IMMEDIATE MANAGEMENT OF THE PATIENT WITH SUSPECTED SPINAL INJURY
SUSPECT SPINAL CORD INJURY
Patients with blunt trauma, particularly those with head injury, severe mechanism, or neurologic complaints should be assumed to have spinal column injuries until proven otherwise. These injuries are major causes of morbidity and mortality in the trauma patient, and thorough assessment as well as a high clinical suspicion beginning in the prehospital setting is essential. These are also potentially unstable injuries, so the utmost care must be taken to prevent additional harm to these patients in both prehospital and emergency department (ED) settings. As with any traumatic injury, patients with suspected spinal cord injury should be evaluated and stabilized using advanced trauma life support procedures.
Immobilization of patients with suspected spinal cord injury may prevent further injury, especially during prehospital transport. However, immobilization can also cause morbidity. Discretion should be used in selecting patients for spine immobilization, and it is appropriate in patients with spinal tenderness or deformity, neurologic deficits, or patients with altered level of consciousness, intoxication, or distracting injury. Immobilization may involve the use of a longboard with the patient in a rigid cervical collar with lateral rolls and tape across the forehead for stabilization of lateral rotation. Prolonged immobilization on hard surfaces should be avoided in the ED, and upon arrival, the patient should be removed from the longboard as soon as possible using logroll technique, maintaining in-line stabilization (see below). Careful immobilization should be maintained throughout resuscitation procedures, physical examination, and diagnostic evaluation.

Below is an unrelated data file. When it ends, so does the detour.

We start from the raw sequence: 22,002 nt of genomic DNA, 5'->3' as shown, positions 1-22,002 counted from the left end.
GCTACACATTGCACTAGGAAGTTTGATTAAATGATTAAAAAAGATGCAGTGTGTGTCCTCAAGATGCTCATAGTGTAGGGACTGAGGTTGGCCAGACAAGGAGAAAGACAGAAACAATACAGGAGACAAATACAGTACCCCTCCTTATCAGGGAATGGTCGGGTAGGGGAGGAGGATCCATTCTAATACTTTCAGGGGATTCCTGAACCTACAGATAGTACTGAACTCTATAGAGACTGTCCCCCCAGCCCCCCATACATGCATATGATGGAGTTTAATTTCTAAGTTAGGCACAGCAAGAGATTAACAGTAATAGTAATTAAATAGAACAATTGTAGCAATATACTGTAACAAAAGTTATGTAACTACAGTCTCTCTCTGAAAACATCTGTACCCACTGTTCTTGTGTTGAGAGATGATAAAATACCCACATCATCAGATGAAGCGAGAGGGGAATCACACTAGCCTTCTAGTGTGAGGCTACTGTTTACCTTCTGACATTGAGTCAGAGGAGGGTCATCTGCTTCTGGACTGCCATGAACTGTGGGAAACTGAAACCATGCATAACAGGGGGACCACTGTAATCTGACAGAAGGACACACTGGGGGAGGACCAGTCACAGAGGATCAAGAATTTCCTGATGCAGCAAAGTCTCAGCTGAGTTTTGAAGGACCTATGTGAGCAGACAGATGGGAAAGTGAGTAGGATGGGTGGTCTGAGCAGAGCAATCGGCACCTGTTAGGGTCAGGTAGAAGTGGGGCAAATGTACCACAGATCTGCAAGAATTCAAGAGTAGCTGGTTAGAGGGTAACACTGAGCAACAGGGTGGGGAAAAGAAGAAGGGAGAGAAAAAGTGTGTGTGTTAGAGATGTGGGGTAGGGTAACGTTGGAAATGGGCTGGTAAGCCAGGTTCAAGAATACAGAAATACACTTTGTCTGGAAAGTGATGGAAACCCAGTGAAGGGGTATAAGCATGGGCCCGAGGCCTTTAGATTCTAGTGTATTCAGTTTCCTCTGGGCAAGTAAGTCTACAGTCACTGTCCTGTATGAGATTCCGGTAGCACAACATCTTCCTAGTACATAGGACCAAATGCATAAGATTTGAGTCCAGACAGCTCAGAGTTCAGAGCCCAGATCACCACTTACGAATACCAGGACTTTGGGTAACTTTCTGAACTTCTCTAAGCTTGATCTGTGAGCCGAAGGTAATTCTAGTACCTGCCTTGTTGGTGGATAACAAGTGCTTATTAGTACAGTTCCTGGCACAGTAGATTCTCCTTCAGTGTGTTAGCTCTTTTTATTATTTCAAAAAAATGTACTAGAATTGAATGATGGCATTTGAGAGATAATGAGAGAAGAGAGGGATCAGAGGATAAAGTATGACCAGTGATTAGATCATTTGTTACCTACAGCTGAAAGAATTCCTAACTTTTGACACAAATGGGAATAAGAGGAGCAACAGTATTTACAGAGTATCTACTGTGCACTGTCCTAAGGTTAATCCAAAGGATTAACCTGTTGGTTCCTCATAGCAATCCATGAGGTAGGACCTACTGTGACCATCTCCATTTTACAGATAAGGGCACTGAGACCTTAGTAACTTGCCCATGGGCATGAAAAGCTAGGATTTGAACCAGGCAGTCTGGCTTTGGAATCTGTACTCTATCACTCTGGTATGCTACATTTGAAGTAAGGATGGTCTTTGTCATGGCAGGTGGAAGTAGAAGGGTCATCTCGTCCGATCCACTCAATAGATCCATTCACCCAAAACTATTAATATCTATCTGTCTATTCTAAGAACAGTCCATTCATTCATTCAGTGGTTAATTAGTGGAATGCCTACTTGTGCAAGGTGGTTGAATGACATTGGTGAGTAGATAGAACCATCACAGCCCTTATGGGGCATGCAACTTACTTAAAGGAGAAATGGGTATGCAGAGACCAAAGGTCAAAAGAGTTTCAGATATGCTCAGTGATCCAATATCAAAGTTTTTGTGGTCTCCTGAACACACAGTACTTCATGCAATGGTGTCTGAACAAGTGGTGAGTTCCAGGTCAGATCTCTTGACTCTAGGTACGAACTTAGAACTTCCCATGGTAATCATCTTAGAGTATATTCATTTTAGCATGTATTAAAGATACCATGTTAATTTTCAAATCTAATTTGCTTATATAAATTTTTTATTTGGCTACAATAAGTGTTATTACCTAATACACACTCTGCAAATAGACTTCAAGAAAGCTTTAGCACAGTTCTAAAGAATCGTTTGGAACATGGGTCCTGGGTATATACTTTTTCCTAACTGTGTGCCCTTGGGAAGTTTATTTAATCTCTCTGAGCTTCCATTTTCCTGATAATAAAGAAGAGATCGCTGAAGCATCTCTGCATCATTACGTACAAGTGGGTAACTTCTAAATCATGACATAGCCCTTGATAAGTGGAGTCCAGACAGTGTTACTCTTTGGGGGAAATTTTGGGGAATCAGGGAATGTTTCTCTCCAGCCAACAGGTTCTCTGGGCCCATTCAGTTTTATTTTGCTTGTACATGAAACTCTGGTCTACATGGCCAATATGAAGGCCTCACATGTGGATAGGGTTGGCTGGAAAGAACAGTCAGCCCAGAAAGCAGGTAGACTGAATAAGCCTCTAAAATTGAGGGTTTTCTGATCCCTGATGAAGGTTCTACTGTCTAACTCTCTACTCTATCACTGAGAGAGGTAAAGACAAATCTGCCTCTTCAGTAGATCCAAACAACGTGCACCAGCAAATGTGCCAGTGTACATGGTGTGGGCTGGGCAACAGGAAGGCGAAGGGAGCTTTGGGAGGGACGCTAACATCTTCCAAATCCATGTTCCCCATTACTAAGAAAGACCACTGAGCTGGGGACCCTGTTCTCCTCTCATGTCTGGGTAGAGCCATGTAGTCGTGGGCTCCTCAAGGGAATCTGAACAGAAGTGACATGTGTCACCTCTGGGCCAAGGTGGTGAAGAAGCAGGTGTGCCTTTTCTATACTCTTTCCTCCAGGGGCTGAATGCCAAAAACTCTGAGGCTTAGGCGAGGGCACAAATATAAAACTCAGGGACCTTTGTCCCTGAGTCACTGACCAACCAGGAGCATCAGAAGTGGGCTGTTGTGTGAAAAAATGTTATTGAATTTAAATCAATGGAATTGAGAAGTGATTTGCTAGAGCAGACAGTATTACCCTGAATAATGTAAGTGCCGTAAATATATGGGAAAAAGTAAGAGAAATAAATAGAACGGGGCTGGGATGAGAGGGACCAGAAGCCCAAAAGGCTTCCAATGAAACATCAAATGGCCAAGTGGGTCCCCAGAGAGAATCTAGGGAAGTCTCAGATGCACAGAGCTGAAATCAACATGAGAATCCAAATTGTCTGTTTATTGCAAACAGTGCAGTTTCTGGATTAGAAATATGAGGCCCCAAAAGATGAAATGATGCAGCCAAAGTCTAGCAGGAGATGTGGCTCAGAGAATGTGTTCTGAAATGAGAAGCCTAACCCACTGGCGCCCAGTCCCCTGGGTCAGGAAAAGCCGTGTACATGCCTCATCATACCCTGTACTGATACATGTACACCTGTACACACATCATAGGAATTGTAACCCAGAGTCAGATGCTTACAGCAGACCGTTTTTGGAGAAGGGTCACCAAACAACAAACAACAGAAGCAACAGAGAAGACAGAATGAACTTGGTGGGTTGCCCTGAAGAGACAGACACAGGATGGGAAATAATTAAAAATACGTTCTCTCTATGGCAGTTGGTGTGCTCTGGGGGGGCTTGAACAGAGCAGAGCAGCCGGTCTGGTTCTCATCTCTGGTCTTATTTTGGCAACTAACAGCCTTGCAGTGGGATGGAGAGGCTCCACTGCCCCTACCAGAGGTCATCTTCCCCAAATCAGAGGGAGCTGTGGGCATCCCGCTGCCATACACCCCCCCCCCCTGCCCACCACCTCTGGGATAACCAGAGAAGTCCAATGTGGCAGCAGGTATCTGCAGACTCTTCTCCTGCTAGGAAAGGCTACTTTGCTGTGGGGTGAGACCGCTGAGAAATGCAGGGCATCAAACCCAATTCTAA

The optimal position for examination and in-line immobilization is supine. Once in the ED, the patient’s rigid collar should be changed to a semirigid collar. Remember to limit the amount of time the patient is kept on any hard surface to minimize discomfort and avoid pressure injury.
If the patient cannot lie supine for any reason (eg, vomiting), the lateral position with careful in-line cervical stabilization is acceptable.
C. Technique for Moving the Patient
If the patient must be moved, in-line spinal stabilization should be maintained and the head and trunk rolled as one unit (logroll). Proper technique requires three individuals. The first individual stands at the head of the bed and is responsible for maintaining cervical spine immobilization and verbally directing the team during the turn. The two remaining individuals stand to one side of the patient and are in charge of maintaining thoracic and lumbar spine immobilization.
Establish Airway and Maintain Ventilation
As with all patients in the ED, initial assessment should focus on airway and breathing. However, when vertebral or spinal injury is suspected, neck alignment and immobility must be maintained during all attempts to establish adequate ventilation.